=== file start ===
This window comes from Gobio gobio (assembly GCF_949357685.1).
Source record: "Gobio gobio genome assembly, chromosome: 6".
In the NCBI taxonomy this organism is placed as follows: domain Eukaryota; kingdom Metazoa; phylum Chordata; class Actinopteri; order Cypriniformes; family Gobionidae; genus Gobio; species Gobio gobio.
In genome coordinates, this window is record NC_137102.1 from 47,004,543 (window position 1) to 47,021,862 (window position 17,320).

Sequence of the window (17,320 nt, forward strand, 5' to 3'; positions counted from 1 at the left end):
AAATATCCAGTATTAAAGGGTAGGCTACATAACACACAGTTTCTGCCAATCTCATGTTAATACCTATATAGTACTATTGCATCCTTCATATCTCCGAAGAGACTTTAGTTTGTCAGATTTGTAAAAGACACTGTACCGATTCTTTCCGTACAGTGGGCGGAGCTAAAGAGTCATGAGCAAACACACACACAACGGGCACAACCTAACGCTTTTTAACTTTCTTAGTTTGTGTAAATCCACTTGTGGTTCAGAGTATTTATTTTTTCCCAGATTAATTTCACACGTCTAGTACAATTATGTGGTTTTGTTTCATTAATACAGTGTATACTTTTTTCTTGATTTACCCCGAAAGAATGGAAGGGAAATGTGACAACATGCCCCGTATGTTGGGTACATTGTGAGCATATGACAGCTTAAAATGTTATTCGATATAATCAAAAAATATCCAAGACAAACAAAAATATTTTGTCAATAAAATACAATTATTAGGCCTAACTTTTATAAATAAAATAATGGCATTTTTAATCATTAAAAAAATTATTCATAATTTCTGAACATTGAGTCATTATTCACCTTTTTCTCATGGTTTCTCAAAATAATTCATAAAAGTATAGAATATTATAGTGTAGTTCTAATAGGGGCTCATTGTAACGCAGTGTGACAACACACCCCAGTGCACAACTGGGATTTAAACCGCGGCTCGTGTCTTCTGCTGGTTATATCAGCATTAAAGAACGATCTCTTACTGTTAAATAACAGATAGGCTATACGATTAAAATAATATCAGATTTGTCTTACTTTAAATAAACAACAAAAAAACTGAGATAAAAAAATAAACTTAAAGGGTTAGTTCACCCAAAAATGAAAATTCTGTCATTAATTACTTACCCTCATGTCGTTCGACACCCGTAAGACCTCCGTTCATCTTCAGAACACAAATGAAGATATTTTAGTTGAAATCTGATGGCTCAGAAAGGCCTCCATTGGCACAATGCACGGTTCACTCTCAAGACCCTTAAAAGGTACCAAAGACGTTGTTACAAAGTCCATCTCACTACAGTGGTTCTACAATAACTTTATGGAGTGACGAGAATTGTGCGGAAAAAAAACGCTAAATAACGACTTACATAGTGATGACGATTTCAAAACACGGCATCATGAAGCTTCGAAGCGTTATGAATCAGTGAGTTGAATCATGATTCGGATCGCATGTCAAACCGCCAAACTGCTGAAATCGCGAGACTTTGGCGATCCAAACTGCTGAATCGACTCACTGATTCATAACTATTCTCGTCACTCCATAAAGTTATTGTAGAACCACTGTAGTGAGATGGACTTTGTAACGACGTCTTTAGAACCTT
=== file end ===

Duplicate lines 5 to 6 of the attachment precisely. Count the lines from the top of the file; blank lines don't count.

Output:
Sequence of the window (17,320 nt, forward strand, 5' to 3'; positions counted from 1 at the left end):
AAATATCCAGTATTAAAGGGTAGGCTACATAACACACAGTTTCTGCCAATCTCATGTTAATACCTATATAGTACTATTGCATCCTTCATATCTCCGAAGAGACTTTAGTTTGTCAGATTTGTAAAAGACACTGTACCGATTCTTTCCGTACAGTGGGCGGAGCTAAAGAGTCATGAGCAAACACACACACAACGGGCACAACCTAACGCTTTTTAACTTTCTTAGTTTGTGTAAATCCACTTGTGGTTCAGAGTATTTATTTTTTCCCAGATTAATTTCACACGTCTAGTACAATTATGTGGTTTTGTTTCATTAATACAGTGTATACTTTTTTCTTGATTTACCCCGAAAGAATGGAAGGGAAATGTGACAACATGCCCCGTATGTTGGGTACATTGTGAGCATATGACAGCTTAAAATGTTATTCGATATAATCAAAAAATATCCAAGACAAACAAAAATATTTTGTCAATAAAATACAATTATTAGGCCTAACTTTTATAAATAAAATAATGGCATTTTTAATCATTAAAAAAATTATTCATAATTTCTGAACATTGAGTCATTATTCACCTTTTTCTCATGGTTTCTCAAAATAATTCATAAAAGTATAGAATATTATAGTGTAGTTCTAATAGGGGCTCATTGTAACGCAGTGTGACAACACACCCCAGTGCACAACTGGGATTTAAACCGCGGCTCGTGTCTTCTGCTGGTTATATCAGCATTAAAGAACGATCTCTTACTGTTAAATAACAGATAGGCTATACGATTAAAATAATATCAGATTTGTCTTACTTTAAATAAACAACAAAAAAACTGAGATAAAAAAATAAACTTAAAGGGTTAGTTCACCCAAAAATGAAAATTCTGTCATTAATTACTTACCCTCATGTCGTTCGACACCCGTAAGACCTCCGTTCATCTTCAGAACACAAATGAAGATATTTTAGTTGAAATCTGATGGCTCAGAAAGGCCTCCATTGGCACAATGCACGGTTCACTCTCAAGACCCTTAAAAGGTACCAAAGACGTTGTTACAAAGTCCATCTCACTACAGTGGTTCTACAATAACTTTATGGAGTGACGAGAATTGTGCGGAAAAAAAACGCTAAATAACGACTTACATAGTGATGACGATTTCAAAACACGGCATCATGAAGCTTCGAAGCGTTATGAATCAGTGAGTTGAATCATGATTCGGATCGCATGTCAAACCGCCAAACTGCTGAAATCGCGAGACTTTGGCGATCCAAACTGCTGAATCGACTCACTGATTCATAACTATTCTCGTCACTCCATAAAGTTATTGTAGAACCACTGTAGTGAGATGGACTTTGTAACGACGTCTTTAGAACCTT